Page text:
By: Sherrilyn Kenyon

In memory of Vanessa Delagarza, and to all we have loved, who have left us too soon. We miss you, but you will forever live in our hearts.

For my friends and readers who have filled my heart with love and joy. Thank you for being part of my life… the very best part.

For my publisher, editor, agent, and the staff at Macmillan and Trident for all the hard work you do on my behalf. Thank you so very much!

And as always, a special thank-you to my family for tolerating me and my absentminded ways when I’m on deadline. Especially for being so understanding when I tend to drift off mid conversation because I just “had a thought.” Love you all!


Arcadia, 2986 BCE

Is this dead or hell?

Maxis growled at his brother as he struggled to carry Illarion out of the filthy dungeon where he’d been held for more weeks than he could count. Damn, his little brother was heavy for a creature who made his meals mostly off field mice and wheat.

Shut it, Max snapped at him with his thoughts. If you can’t help, then don’t distract me while I’m trying to save your scaly, worthless hide from the human vermin.

I don’t know why you’re complaining so. Humans aren’t so bad. I rather like them, myself… They taste like chicken.

In spite of the danger surrounding them and his bitter rage over their latest “lovely” predicament and the betrayal that had put them here, Max had to bite back his laughter. Leave it to Illarion to find humor at the worst time imaginable. But then, that was why he was risking life, scale, and claw to save Illarion when all dragon-sense he possessed told him to abandon his brother and worry about his own cursed arse.

You’re not making this any easier on me, you know.

Sorry. Illarion tried to use his human legs to walk, but the weak, unfamiliar appendages buckled beneath him. How do they balance on these spindly things, anyway? He scowled at Max. How are you doing it?

Sheer piss and vinegar… and the resolute need to live long enough to get to the ones who’d done this to them and kill them all.

And after those poor demons went to all that trouble to cave-break you. They’d be so disappointed to see their efforts go for naught.

Max let out a frustrated breath. I swear by all the gods, Illy, if you don’t stop your nonsense, I will leave you here.

His expression sobering, Illarion fisted his hand in Max’s long, matted blond hair and forced him to meet his gaze. Go, brother. Like this, I’m nothing but an anchor to you and your freedom, and we both know it. Together, we’re caught. Alone you stand a chance at daylight again.

Tightening his arms around his brother’s frail human body, Max locked gazes with Illarion. It was so eerie to see blue human eyes staring up at him and not his brother’s normal yellow serpentine ones. To stare into the face of a man and not a dragon. What had been done to them against their will was all kinds of wrong.

Without their permission, they’d been bespelled, captured, and merged with a human soul that neither of them understood, or comfortably wore.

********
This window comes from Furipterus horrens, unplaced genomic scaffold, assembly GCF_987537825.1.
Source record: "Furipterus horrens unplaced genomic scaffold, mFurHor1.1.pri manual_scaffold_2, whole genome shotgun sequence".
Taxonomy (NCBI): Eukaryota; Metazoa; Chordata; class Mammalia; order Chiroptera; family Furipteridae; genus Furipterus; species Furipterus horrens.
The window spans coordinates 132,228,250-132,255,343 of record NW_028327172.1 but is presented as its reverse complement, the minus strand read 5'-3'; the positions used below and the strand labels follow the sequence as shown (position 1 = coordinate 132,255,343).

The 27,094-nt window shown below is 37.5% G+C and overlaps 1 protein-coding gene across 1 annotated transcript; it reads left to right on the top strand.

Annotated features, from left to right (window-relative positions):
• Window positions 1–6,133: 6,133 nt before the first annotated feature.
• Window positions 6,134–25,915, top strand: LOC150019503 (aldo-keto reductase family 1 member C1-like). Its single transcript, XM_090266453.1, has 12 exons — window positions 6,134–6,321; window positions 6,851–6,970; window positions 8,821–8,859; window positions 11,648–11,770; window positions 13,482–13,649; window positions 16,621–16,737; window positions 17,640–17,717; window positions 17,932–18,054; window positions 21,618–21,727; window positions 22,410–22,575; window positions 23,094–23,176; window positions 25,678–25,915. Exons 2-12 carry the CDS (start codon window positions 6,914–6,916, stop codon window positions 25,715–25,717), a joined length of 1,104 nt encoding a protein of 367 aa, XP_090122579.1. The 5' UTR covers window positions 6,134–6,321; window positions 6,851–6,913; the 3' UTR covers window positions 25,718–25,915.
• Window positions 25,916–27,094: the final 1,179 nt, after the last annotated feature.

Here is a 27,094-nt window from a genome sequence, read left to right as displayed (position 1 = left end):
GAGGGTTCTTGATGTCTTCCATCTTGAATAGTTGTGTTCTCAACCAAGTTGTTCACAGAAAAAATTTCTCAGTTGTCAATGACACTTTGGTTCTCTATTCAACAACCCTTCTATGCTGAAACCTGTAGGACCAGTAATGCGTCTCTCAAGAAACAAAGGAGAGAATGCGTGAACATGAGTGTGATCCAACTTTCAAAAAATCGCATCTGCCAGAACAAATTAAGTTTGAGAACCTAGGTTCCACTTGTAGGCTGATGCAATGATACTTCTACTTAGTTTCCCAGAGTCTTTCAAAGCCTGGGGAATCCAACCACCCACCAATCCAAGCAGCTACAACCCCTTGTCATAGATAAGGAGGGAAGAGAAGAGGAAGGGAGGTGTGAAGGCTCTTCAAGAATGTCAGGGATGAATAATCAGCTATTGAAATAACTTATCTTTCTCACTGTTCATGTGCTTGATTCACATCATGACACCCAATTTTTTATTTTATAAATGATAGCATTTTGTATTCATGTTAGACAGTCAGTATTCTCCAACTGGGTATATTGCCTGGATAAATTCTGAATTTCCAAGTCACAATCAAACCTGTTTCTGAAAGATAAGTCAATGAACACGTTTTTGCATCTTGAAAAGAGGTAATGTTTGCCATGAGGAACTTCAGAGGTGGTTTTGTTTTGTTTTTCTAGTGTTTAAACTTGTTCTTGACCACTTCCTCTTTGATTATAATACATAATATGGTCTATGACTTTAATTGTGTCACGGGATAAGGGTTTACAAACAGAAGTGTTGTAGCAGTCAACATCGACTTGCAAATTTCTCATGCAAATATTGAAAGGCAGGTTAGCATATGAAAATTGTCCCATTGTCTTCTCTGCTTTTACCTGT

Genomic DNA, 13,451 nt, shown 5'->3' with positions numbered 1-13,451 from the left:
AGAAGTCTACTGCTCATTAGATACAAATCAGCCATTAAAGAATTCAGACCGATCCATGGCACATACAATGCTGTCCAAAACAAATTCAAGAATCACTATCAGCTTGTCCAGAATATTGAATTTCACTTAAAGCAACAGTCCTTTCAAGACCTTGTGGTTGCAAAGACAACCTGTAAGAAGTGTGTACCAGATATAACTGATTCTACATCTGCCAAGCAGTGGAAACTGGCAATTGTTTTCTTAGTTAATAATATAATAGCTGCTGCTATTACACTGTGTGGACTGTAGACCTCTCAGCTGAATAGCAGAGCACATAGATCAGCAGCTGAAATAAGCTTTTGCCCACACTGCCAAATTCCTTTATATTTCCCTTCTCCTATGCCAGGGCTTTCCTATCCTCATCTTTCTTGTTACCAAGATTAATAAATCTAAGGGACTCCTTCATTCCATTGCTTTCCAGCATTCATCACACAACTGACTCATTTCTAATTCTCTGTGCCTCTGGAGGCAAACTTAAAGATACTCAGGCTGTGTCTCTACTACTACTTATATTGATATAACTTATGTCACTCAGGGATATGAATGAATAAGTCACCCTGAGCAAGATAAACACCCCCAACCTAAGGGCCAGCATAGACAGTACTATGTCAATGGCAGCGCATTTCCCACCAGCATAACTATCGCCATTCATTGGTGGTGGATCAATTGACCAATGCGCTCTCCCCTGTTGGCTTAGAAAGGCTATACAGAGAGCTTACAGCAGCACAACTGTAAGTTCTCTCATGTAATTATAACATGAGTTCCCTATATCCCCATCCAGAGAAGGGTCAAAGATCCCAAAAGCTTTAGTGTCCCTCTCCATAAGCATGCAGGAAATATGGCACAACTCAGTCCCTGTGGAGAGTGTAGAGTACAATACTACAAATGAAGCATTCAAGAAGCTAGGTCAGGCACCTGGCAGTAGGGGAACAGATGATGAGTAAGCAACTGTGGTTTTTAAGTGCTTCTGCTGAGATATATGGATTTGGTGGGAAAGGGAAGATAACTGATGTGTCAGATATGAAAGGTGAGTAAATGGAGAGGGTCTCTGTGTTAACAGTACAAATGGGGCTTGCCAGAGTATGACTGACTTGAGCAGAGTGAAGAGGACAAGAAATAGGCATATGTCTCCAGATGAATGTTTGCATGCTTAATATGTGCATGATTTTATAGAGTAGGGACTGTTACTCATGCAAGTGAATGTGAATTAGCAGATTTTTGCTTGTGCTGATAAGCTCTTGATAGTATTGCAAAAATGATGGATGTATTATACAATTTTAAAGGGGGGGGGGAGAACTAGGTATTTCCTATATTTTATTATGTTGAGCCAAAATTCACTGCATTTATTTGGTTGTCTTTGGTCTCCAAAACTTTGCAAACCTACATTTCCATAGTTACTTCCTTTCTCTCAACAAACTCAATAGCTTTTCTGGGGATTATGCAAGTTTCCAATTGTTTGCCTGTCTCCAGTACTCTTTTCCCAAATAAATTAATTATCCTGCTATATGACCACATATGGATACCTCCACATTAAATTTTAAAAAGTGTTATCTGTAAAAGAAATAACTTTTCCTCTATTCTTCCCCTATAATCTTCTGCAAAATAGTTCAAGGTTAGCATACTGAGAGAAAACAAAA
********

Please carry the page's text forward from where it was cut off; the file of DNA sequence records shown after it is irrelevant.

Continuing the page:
One day, they’d been fully Drakos, the next…


But though they weren’t the same in form, they were still the same in heart and spirit. And one thing would never, ever change.

We are drakomai! And we do not abandon our kinikoi. You know this!

They might not cluster together in living communities, or share domiciles, once they reached their majority, but when the Bane-Cry sounded, they were honor bound to heed it and fight together until they defeated all threats…

Or death separated them.

Illarion winced as he stumbled and fell, dragging Max down with him. Why did they do this to us? Isn’t it enough that they hunt and kill us for sport? That they’ve enslaved us for centuries? What more do the human vermin want of our kind?

Max didn’t speak as he helped his brother regain his feet and staggered with him toward the narrow opening he prayed led to the forest where they might find shelter. The answer wouldn’t comfort Illarion any more than it’d comforted him. Rather, it pissed him off to no end.

They’d been a merciless experiment so that King Lycaon could save his worthless, whiny sons who’d been cursed by the god Apollo to die at age twenty-seven. While Max could respect the man for not wanting to lose his children over a curse that had nothing to do with the king’s family, but over an ancient grudge the god bore the queen’s bloodline, Max didn’t appreciate being the means by which Lycaon hoped to accomplish the cure.

Even now, he remembered the sight of the fierce Akkadian god Dagon in his blackened armor as Dagon had trapped him with his arcane powers.

“Easy, Drakos,” the god had breathed as Maxis had struggled against him and done his damnedest to fight him off. “You’ll thank me for what I do. I’m going to make you better. Stronger.”

But this was neither of those things. Never had he felt so weak or vulnerable.

So lost.

And the worst had been to awaken in front of his “twin.” A human male identical to this body whose soul had somehow been merged with his. Unlike Max, the human hadn’t been strong enough to survive the spell that Dagon had used on them. Probably because Dagon hadn’t bothered to learn what type of drakomai Maxis was before he cast his magick.